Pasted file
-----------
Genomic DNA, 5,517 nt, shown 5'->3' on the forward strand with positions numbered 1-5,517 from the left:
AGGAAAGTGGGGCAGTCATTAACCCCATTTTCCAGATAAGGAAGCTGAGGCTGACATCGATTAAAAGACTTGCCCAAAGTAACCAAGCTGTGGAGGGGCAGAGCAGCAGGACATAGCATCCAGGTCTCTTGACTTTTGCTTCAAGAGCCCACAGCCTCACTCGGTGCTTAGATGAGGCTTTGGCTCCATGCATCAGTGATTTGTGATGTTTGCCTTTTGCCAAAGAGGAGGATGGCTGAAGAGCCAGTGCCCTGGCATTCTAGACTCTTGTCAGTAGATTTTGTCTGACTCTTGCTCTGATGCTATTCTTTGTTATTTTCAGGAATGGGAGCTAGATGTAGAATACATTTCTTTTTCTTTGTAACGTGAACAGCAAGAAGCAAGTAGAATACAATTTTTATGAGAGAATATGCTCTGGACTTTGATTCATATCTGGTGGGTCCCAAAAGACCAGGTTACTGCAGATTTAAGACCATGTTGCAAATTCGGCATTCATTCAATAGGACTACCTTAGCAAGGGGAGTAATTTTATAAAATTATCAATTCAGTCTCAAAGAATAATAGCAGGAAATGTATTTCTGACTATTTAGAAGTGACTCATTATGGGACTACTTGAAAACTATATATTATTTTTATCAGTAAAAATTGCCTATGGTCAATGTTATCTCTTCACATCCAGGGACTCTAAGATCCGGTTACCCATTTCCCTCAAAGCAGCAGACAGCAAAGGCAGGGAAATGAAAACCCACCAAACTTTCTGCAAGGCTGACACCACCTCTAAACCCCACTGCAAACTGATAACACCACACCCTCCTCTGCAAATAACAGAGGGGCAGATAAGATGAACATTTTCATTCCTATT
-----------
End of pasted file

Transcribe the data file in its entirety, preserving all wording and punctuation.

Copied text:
Genomic DNA, 5,517 nt, shown 5'->3' on the forward strand with positions numbered 1-5,517 from the left:
AGGAAAGTGGGGCAGTCATTAACCCCATTTTCCAGATAAGGAAGCTGAGGCTGACATCGATTAAAAGACTTGCCCAAAGTAACCAAGCTGTGGAGGGGCAGAGCAGCAGGACATAGCATCCAGGTCTCTTGACTTTTGCTTCAAGAGCCCACAGCCTCACTCGGTGCTTAGATGAGGCTTTGGCTCCATGCATCAGTGATTTGTGATGTTTGCCTTTTGCCAAAGAGGAGGATGGCTGAAGAGCCAGTGCCCTGGCATTCTAGACTCTTGTCAGTAGATTTTGTCTGACTCTTGCTCTGATGCTATTCTTTGTTATTTTCAGGAATGGGAGCTAGATGTAGAATACATTTCTTTTTCTTTGTAACGTGAACAGCAAGAAGCAAGTAGAATACAATTTTTATGAGAGAATATGCTCTGGACTTTGATTCATATCTGGTGGGTCCCAAAAGACCAGGTTACTGCAGATTTAAGACCATGTTGCAAATTCGGCATTCATTCAATAGGACTACCTTAGCAAGGGGAGTAATTTTATAAAATTATCAATTCAGTCTCAAAGAATAATAGCAGGAAATGTATTTCTGACTATTTAGAAGTGACTCATTATGGGACTACTTGAAAACTATATATTATTTTTATCAGTAAAAATTGCCTATGGTCAATGTTATCTCTTCACATCCAGGGACTCTAAGATCCGGTTACCCATTTCCCTCAAAGCAGCAGACAGCAAAGGCAGGGAAATGAAAACCCACCAAACTTTCTGCAAGGCTGACACCACCTCTAAACCCCACTGCAAACTGATAACACCACACCCTCCTCTGCAAATAACAGAGGGGCAGATAAGATGAACATTTTCATTCCTATT